Seattle Essentials: Vancouver restaurants

One of my favorite things about Seattle is not even in Seattle. Vancouver is just a two hour drive north, across the border to Canada. Even though the U.S. dollar is not as strong versus the Canadian dollar as it was just a few years back, the ratio is still such that Vancouver is a better city for foodies than Seattle itself.


That's not to discount the restaurants in Vancouver. For Asian dining, Vancouver is both literally and figuratively north of Seattle. This weekend I took a last minute getaway up to Vancouver with Eric and Christina and feasted at every meal as if it was my last. Our first dinner was at Bin 941, cousin to Bin 942, both tapas parlours.
bin-941-flanksteakWe sat at the bar in front of the kitchen to watch the chefs at work. The food was heavenly, especially the cinnamon chili rub Texas Flank Steak, maple syrup chipotle sauce, charred baby bok choy, cucumber salsa, tobiko, served with Yukon Gold pepper pommes frites. It was so delicious we ordered it twice.
Other gems... confit, warm nugget potato, pancetta, goat cheese and truffled sping bean salad, cinzano fresh cherry vinaigrette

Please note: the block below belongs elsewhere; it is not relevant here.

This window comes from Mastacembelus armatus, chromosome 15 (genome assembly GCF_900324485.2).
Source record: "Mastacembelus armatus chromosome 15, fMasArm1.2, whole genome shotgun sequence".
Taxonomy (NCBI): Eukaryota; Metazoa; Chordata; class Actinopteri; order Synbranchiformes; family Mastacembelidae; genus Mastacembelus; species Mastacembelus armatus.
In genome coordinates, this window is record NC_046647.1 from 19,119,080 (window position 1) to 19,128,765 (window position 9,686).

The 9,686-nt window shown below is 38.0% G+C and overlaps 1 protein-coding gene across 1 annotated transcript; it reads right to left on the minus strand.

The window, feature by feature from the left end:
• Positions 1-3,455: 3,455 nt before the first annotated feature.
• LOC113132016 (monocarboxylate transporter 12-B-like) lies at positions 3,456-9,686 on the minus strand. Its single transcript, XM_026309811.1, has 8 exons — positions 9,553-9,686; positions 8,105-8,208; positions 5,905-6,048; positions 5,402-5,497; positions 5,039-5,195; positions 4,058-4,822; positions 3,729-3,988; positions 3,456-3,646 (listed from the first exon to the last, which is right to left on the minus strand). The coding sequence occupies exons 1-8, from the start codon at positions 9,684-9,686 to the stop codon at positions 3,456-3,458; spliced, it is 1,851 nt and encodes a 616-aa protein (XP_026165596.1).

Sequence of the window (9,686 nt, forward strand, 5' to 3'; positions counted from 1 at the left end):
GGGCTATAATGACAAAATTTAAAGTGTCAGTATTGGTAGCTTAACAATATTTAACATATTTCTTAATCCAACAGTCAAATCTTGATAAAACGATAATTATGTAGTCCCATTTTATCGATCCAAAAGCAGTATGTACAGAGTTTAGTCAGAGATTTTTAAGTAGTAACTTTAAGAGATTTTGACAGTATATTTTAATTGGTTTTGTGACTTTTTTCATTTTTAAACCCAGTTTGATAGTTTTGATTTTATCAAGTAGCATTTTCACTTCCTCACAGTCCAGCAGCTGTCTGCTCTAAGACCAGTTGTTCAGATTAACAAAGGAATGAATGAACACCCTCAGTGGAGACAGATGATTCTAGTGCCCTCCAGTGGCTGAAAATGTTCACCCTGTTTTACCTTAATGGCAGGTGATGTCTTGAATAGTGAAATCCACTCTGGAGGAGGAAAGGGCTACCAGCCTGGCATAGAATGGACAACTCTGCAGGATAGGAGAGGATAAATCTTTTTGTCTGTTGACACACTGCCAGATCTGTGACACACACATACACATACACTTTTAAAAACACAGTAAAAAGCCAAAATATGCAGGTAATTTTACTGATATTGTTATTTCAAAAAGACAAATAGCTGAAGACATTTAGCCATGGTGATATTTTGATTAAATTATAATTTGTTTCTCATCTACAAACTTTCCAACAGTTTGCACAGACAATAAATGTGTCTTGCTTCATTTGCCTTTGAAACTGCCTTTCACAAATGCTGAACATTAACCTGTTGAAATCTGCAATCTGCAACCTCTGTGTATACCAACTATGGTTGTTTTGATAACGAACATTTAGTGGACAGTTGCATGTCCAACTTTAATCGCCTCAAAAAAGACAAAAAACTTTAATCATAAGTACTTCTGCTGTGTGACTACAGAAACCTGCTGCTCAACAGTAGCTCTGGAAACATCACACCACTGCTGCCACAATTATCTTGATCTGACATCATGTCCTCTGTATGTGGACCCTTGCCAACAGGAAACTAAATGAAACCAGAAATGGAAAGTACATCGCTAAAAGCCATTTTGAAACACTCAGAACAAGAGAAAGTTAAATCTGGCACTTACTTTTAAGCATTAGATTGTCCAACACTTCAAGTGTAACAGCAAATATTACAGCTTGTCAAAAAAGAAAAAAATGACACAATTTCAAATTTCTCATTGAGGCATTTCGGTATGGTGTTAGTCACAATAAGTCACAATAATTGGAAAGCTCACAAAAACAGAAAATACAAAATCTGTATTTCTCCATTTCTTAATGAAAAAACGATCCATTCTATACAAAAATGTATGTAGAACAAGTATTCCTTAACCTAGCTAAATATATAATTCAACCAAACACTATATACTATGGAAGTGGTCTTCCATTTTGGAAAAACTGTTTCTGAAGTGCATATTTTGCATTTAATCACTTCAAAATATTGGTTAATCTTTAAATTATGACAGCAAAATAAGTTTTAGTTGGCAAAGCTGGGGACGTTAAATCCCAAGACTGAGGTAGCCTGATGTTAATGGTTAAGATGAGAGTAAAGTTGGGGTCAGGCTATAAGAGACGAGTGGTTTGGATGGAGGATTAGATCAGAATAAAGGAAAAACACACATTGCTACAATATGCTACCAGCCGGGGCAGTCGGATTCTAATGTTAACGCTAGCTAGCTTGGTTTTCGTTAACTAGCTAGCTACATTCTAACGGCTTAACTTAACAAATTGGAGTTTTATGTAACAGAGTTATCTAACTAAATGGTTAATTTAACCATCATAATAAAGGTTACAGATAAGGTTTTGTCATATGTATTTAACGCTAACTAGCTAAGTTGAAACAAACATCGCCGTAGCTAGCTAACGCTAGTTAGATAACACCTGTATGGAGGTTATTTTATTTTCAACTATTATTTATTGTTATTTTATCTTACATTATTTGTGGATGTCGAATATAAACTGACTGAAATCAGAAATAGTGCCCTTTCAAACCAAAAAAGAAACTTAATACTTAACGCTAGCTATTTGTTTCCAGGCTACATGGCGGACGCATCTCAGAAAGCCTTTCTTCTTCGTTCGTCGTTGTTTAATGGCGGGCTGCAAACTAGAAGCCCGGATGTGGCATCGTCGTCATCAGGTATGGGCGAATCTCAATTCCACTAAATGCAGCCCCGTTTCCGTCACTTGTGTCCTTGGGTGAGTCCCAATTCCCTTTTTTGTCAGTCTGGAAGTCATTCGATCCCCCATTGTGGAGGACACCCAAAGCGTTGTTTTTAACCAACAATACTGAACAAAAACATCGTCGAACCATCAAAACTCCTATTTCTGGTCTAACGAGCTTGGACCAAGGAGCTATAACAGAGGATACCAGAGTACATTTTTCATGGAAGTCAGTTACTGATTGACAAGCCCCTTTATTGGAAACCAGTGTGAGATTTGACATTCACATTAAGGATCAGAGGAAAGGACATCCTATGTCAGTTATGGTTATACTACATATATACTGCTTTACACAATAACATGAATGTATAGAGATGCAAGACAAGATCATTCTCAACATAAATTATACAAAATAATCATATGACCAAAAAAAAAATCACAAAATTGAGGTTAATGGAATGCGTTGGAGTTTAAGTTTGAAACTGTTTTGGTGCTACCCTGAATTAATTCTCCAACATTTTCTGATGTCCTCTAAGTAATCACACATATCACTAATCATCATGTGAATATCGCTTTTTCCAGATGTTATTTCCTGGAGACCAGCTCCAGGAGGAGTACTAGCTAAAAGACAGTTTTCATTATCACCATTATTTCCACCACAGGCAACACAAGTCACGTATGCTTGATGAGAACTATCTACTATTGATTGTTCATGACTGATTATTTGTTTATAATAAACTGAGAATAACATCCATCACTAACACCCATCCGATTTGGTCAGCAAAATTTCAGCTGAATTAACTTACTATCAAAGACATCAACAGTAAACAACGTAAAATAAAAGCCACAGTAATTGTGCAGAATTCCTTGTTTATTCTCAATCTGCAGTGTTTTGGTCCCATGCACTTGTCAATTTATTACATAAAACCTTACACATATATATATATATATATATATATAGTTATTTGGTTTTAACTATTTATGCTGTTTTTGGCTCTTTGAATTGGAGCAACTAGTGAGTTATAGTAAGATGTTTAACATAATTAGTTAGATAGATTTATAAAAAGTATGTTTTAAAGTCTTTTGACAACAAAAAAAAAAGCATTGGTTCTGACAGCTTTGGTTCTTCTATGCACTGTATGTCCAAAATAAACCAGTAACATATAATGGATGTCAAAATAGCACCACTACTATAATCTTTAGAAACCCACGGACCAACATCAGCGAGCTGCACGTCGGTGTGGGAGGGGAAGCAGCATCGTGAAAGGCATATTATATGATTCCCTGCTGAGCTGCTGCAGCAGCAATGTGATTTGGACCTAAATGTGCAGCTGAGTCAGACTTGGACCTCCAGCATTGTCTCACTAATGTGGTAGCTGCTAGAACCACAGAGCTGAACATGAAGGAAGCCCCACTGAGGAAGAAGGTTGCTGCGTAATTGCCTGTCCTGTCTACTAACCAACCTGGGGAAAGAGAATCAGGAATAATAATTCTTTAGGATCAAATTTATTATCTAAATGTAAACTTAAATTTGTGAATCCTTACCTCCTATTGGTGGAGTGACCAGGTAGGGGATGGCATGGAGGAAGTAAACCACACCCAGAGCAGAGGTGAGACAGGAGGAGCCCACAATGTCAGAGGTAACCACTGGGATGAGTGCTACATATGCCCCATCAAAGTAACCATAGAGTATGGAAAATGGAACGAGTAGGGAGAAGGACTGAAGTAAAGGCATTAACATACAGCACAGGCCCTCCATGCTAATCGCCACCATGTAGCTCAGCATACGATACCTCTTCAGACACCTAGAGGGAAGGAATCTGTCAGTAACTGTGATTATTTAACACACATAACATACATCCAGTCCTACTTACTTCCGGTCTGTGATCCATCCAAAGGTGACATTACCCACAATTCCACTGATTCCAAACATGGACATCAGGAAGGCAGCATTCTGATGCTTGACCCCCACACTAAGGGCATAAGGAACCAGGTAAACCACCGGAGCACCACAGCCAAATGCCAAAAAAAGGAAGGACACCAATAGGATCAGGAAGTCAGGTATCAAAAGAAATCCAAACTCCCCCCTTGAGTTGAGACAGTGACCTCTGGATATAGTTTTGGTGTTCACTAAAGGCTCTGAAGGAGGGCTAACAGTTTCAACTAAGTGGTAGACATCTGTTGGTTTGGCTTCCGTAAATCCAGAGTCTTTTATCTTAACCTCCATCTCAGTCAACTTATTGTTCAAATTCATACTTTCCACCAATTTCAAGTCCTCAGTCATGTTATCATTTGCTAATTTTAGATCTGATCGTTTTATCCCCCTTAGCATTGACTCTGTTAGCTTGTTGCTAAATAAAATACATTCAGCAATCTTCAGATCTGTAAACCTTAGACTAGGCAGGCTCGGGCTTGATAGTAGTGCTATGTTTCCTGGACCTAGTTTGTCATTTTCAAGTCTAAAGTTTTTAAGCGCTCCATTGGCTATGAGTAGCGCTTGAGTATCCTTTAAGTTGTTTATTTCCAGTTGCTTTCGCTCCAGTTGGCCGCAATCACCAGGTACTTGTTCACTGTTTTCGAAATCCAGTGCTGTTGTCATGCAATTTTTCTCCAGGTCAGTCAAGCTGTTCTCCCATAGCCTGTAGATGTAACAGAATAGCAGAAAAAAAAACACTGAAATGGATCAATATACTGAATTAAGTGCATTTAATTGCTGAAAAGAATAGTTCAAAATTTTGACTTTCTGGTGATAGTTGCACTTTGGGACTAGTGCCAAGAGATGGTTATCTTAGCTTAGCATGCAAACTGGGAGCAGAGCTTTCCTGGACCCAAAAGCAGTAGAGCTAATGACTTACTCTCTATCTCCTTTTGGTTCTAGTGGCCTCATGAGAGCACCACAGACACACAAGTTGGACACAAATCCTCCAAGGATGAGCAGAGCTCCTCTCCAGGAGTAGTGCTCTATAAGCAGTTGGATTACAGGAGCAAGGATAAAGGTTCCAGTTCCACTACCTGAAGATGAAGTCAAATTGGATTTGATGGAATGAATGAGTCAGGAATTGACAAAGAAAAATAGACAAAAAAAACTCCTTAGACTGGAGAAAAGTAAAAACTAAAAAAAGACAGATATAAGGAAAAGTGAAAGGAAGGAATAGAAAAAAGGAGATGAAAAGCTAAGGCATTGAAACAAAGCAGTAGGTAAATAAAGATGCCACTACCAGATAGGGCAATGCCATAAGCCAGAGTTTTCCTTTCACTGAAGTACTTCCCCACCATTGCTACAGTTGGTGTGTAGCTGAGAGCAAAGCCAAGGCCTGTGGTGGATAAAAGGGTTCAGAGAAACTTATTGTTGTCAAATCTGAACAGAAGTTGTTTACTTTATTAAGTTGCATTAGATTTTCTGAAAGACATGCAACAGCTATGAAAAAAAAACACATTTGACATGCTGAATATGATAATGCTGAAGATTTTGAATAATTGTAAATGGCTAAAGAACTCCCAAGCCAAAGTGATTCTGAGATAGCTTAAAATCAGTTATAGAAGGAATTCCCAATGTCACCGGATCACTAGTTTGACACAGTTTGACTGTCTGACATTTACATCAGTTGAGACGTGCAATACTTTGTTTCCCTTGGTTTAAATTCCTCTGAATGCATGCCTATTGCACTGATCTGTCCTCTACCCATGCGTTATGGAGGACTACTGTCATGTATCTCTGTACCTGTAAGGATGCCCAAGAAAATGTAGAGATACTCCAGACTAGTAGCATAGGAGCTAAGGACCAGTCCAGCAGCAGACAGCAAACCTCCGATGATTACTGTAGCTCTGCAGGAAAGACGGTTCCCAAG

...Fresh Charlotte Island Halibut filet, lemon fleur de sel crust, smoked halibut croquettes, spiked tomato "cocktail sauce", watercress garnish.
...white chocolate cheesecake (I can't remember the full name anymore, but the flavor lives on)
We ate until we could barely walk anymore, and it still came out to under $30 a person with a full bottle of wine, dessert, and post-meal libations.
ramenToday, our eyes and appetites were so greedy we ate two lunches, one at Kintaro Ramen (why no gourmet ramen bars in Seattle?) and another at the Malaysian gem Banana Leaf (like Seattle's Malay Satay, but superior). If we had had time to stay until dinner, we would have hit one of the local izakaya like one of the three Guu locations (izakaya are Japanese pubs that serve pub food/tapas; sadly, I know of none in Seattle), and if we had another morning, we would have grabbed dim sum in nearby Richmond, the dim sum epicenter of North America. If we'd had a hankering for Thai, you would have found us at Montri, no question. Korean? Jang Mo Jib. Chinese? Green Village. Prix Fixe? Cru.
We did rent mopeds and ride around town on Saturday, but in hindsight, I must confess that I think we drove all the way up there just to eat. For Seattle foodies with a hankering for new culinary frontiers, there are few better ways to spend a weekend.